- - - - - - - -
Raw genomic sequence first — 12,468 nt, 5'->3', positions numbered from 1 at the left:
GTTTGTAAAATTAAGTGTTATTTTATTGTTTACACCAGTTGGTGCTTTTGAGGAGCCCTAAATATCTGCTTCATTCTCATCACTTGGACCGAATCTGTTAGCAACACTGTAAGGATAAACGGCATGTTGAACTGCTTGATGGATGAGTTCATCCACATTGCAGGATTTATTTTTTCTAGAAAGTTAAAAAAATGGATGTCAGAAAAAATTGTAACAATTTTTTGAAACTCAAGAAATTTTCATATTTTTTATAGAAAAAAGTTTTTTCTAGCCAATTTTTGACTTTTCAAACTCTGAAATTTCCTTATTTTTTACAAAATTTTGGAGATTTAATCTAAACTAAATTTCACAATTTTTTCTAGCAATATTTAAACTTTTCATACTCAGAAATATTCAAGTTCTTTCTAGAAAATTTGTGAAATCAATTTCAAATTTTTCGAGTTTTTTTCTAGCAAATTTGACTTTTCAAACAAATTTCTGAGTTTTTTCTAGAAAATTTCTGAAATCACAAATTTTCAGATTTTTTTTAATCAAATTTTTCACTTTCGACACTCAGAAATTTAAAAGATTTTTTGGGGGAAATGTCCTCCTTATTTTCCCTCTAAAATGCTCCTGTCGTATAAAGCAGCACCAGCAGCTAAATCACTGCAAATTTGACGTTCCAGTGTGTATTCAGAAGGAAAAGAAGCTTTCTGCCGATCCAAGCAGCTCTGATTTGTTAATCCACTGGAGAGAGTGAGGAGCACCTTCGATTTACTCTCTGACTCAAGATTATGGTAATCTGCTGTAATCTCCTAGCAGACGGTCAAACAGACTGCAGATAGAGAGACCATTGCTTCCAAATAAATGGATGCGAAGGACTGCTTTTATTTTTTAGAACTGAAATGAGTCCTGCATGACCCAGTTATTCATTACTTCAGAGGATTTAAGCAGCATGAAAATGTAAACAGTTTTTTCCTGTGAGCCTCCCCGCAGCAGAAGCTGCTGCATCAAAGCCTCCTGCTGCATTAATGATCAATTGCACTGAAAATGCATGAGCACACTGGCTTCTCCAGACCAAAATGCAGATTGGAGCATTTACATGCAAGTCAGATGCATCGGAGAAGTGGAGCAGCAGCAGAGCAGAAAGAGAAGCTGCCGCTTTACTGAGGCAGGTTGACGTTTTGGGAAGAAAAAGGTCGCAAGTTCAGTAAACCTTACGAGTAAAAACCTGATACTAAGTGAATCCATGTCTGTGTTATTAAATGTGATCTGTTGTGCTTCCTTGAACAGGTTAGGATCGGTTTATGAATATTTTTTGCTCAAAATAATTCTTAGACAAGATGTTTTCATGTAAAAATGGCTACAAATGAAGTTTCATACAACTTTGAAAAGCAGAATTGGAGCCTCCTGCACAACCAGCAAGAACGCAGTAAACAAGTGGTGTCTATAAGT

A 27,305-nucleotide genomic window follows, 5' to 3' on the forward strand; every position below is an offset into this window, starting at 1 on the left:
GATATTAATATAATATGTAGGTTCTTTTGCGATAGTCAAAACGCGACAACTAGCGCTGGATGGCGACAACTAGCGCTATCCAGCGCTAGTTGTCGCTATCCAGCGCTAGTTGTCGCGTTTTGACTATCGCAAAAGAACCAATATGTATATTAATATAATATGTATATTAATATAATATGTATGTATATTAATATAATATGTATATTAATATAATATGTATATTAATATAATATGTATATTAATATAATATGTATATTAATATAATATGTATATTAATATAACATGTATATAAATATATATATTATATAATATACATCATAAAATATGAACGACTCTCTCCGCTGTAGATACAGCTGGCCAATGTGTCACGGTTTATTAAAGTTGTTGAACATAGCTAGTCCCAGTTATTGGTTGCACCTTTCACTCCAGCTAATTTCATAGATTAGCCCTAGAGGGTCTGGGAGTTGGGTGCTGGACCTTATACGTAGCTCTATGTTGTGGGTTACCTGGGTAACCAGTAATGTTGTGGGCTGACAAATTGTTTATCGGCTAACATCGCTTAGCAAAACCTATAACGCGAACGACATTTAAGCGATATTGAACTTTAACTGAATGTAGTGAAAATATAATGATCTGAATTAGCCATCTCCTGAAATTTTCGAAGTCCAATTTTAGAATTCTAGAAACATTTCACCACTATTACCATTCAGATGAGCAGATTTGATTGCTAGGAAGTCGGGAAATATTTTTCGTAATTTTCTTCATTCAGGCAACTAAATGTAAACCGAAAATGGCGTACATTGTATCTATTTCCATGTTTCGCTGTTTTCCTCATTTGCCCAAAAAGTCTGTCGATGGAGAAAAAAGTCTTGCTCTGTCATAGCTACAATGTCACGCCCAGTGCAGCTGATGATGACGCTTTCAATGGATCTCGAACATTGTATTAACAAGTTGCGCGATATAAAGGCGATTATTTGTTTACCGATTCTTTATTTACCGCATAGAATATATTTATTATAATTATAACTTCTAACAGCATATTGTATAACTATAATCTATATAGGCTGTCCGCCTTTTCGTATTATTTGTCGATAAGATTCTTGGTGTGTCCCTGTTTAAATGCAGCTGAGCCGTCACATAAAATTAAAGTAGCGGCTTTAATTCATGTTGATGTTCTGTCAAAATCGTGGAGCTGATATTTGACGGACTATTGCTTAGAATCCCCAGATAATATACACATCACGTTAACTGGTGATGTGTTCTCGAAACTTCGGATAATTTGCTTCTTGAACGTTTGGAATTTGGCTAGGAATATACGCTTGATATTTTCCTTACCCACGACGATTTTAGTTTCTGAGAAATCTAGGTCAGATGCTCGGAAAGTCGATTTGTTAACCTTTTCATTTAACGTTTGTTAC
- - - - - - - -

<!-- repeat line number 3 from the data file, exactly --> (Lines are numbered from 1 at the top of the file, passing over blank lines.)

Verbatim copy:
A 27,305-nucleotide genomic window follows, 5' to 3' on the forward strand; every position below is an offset into this window, starting at 1 on the left: